So, despite my education, I felt poor and underprivileged, which reflected my lack of insight and teenage entitlement. I felt opportunity was only for the rich kids, and that excluded me.
I was resigned to my lot and the way of the world. Essentially, I had victimised myself, and I carried this ‘woe is me’ attitude into my university days.
It wasn’t until the final 2 years of university as a 5th- and 6th-year medical student that my attitude began to change from ‘passive victim’ to ‘active victor’.
Up until then, I rarely took the first step to get what I wanted. I invariably waited for other people to give me what I wanted and was invariably disappointed when they didn’t come up with the goods.
Looking back, I guess I had an attitude of powerlessness and helplessness. Other people, rich people, people in authority, held the power and not me.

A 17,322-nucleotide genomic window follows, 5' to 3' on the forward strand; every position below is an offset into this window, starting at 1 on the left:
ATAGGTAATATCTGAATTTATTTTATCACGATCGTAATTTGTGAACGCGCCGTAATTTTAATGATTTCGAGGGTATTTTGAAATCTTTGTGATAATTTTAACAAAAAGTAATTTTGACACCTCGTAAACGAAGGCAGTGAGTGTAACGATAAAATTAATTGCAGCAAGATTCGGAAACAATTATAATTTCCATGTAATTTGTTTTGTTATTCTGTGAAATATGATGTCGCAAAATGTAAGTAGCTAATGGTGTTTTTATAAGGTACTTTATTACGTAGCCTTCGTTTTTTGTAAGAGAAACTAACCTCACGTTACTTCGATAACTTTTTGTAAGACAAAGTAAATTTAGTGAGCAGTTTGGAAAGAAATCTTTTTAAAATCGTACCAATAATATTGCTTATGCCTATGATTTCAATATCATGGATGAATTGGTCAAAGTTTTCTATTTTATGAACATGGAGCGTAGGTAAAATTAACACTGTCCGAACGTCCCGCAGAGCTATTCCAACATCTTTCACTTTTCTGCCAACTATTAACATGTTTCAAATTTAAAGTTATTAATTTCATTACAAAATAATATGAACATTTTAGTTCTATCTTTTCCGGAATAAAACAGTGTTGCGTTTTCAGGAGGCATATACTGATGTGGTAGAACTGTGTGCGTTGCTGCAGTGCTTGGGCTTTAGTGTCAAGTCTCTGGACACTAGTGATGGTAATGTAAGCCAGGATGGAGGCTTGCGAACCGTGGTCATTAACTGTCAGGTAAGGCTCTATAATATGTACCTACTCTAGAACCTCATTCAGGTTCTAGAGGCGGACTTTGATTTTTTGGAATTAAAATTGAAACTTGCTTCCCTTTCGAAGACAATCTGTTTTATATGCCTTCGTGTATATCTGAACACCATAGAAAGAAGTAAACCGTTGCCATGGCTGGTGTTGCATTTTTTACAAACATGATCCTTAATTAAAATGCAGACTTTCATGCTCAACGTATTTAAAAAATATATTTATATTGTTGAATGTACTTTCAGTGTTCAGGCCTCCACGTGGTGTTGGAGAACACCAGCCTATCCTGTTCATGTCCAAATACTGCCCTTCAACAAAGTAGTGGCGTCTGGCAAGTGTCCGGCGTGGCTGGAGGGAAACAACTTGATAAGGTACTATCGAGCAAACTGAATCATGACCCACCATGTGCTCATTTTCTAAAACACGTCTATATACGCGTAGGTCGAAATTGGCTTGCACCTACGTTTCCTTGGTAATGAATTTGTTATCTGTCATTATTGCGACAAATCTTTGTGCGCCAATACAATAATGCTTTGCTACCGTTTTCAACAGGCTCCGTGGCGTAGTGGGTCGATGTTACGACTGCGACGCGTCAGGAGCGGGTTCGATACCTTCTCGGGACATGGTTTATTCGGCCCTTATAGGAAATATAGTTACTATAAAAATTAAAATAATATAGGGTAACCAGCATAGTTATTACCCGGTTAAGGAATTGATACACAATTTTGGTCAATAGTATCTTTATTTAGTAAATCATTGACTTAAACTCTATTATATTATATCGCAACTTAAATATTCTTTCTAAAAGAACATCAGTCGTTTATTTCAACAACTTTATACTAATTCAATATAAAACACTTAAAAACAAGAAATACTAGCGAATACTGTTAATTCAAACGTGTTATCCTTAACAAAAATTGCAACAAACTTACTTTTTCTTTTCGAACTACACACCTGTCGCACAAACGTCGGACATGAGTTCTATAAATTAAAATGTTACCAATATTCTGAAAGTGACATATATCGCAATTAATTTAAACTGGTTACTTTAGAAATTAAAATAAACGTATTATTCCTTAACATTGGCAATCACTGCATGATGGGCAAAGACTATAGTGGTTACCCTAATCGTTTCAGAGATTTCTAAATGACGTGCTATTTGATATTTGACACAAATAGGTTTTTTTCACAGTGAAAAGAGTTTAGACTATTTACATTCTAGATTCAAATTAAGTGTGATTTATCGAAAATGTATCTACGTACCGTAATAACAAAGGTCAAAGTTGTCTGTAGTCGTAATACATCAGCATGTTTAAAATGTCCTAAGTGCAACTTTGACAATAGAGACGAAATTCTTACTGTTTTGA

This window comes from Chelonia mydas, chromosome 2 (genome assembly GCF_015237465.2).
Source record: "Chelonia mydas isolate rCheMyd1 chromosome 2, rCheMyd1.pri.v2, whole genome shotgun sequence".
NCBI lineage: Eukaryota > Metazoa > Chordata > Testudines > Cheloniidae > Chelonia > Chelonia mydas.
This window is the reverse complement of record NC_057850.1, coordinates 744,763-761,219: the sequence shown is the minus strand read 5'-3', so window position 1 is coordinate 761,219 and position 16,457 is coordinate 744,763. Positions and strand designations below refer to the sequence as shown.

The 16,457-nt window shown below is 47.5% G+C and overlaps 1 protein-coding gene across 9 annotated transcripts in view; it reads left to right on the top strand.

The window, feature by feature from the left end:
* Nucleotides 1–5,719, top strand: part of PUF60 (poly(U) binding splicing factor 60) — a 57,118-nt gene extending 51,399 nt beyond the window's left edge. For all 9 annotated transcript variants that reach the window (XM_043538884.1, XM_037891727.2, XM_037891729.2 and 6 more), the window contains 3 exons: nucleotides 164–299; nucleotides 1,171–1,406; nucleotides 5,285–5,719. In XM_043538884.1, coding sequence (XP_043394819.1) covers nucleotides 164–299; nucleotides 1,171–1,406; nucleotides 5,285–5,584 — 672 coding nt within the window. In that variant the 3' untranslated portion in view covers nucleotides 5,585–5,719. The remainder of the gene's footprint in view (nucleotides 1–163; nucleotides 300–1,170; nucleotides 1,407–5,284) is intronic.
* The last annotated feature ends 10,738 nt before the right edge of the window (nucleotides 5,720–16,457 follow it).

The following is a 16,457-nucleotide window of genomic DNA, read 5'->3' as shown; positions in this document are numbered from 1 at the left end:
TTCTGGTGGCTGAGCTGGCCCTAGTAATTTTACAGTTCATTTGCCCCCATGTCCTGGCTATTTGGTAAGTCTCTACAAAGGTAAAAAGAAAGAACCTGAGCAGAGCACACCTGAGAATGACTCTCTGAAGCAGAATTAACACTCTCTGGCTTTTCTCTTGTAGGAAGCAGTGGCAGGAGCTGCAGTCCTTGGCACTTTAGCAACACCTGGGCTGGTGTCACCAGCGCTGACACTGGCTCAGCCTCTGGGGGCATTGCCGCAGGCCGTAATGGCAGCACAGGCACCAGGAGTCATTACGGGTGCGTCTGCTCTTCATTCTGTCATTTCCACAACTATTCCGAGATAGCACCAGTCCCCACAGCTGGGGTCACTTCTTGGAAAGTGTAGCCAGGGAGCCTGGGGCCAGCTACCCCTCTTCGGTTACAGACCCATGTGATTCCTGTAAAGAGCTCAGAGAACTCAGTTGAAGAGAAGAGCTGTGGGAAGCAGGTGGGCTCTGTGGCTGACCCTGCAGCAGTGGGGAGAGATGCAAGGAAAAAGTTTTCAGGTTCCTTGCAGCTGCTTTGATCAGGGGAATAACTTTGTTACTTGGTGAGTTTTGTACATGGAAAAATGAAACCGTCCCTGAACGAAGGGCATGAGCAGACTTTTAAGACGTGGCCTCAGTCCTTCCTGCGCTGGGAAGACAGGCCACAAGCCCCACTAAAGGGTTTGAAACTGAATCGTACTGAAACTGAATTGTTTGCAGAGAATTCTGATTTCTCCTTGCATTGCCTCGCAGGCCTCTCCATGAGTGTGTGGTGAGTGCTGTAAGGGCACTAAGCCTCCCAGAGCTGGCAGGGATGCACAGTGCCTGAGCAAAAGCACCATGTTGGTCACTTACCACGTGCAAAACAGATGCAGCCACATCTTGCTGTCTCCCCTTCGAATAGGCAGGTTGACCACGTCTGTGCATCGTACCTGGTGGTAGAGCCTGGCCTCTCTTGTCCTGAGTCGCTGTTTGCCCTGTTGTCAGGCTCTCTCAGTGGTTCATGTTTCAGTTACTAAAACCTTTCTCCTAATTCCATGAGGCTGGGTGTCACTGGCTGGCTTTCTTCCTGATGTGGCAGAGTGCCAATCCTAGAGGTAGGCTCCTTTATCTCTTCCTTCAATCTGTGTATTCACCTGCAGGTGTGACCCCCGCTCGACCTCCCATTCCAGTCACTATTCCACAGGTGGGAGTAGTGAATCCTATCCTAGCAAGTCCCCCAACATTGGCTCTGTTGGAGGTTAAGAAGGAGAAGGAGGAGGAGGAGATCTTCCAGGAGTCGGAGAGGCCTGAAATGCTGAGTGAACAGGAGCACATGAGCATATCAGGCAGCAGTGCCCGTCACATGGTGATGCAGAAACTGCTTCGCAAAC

They could do whatever they wanted. They had all the opportunities. They had all the fun.
Not me. I was powerless. I had to make do with whatever came my way and scrap for any limited opportunity that just so happened to fall at my feet, if someone else didn’t grab it first.
Then an incident happened that caused me to reassess my attitude to ‘the way of the world’ and my attitude toward myself.
The final years of medical training require a lot of on-site attendance on the wards and in the emergency department from 9 to 5 Monday to Friday, and even some weekend and overnight assignments.